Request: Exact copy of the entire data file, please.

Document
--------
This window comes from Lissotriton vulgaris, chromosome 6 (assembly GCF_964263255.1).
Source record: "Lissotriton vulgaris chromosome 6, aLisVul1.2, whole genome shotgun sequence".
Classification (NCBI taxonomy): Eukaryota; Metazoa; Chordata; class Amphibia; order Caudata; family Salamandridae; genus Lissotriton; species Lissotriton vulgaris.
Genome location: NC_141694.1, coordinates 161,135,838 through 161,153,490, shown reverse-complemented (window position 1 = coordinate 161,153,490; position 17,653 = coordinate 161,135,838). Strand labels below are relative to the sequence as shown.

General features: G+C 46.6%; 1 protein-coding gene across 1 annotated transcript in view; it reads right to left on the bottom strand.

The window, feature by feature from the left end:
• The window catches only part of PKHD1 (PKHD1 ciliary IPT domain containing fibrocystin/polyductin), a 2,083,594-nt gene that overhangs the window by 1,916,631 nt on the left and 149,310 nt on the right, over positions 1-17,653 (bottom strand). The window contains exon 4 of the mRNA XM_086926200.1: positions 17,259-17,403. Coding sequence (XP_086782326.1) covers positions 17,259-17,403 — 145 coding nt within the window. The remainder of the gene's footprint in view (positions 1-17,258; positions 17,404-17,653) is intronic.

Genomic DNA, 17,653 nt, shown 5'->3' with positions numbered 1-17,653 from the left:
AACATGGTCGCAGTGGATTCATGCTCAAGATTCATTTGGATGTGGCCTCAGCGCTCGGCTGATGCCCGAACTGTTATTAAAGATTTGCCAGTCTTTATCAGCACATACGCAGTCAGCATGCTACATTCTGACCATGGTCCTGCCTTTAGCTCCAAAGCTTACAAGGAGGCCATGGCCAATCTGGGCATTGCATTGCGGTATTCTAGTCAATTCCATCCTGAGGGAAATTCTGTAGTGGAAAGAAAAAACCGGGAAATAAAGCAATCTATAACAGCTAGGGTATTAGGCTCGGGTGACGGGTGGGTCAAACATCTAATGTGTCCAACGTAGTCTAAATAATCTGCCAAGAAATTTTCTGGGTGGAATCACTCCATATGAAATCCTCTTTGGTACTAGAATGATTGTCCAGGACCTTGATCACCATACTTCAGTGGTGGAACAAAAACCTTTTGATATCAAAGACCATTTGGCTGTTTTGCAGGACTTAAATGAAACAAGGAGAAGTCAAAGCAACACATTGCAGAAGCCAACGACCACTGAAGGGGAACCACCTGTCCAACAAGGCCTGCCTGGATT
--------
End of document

This window comes from Lissotriton vulgaris, chromosome 6 (assembly GCF_964263255.1).
Source record: "Lissotriton vulgaris chromosome 6, aLisVul1.2, whole genome shotgun sequence".
Classification (NCBI taxonomy): Eukaryota; Metazoa; Chordata; class Amphibia; order Caudata; family Salamandridae; genus Lissotriton; species Lissotriton vulgaris.
Genome location: NC_141694.1, coordinates 161,135,838 through 161,153,490, shown reverse-complemented (window position 1 = coordinate 161,153,490; position 17,653 = coordinate 161,135,838). Strand labels below are relative to the sequence as shown.

General features: G+C 46.6%; 1 protein-coding gene across 1 annotated transcript in view; it reads right to left on the bottom strand.

The window, feature by feature from the left end:
• The window catches only part of PKHD1 (PKHD1 ciliary IPT domain containing fibrocystin/polyductin), a 2,083,594-nt gene that overhangs the window by 1,916,631 nt on the left and 149,310 nt on the right, over positions 1-17,653 (bottom strand). The window contains exon 4 of the mRNA XM_086926200.1: positions 17,259-17,403. Coding sequence (XP_086782326.1) covers positions 17,259-17,403 — 145 coding nt within the window. The remainder of the gene's footprint in view (positions 1-17,258; positions 17,404-17,653) is intronic.

Genomic DNA, 17,653 nt, shown 5'->3' with positions numbered 1-17,653 from the left:
AACATGGTCGCAGTGGATTCATGCTCAAGATTCATTTGGATGTGGCCTCAGCGCTCGGCTGATGCCCGAACTGTTATTAAAGATTTGCCAGTCTTTATCAGCACATACGCAGTCAGCATGCTACATTCTGACCATGGTCCTGCCTTTAGCTCCAAAGCTTACAAGGAGGCCATGGCCAATCTGGGCATTGCATTGCGGTATTCTAGTCAATTCCATCCTGAGGGAAATTCTGTAGTGGAAAGAAAAAACCGGGAAATAAAGCAATCTATAACAGCTAGGGTATTAGGCTCGGGTGACGGGTGGGTCAAACATCTAATGTGTCCAACGTAGTCTAAATAATCTGCCAAGAAATTTTCTGGGTGGAATCACTCCATATGAAATCCTCTTTGGTACTAGAATGATTGTCCAGGACCTTGATCACCATACTTCAGTGGTGGAACAAAAACCTTTTGATATCAAAGACCATTTGGCTGTTTTGCAGGACTTAAATGAAACAAGGAGAAGTCAAAGCAACACATTGCAGAAGCCAACGACCACTGAAGGGGAACCACCTGTCCAACAAGGCCTGCCTGGATT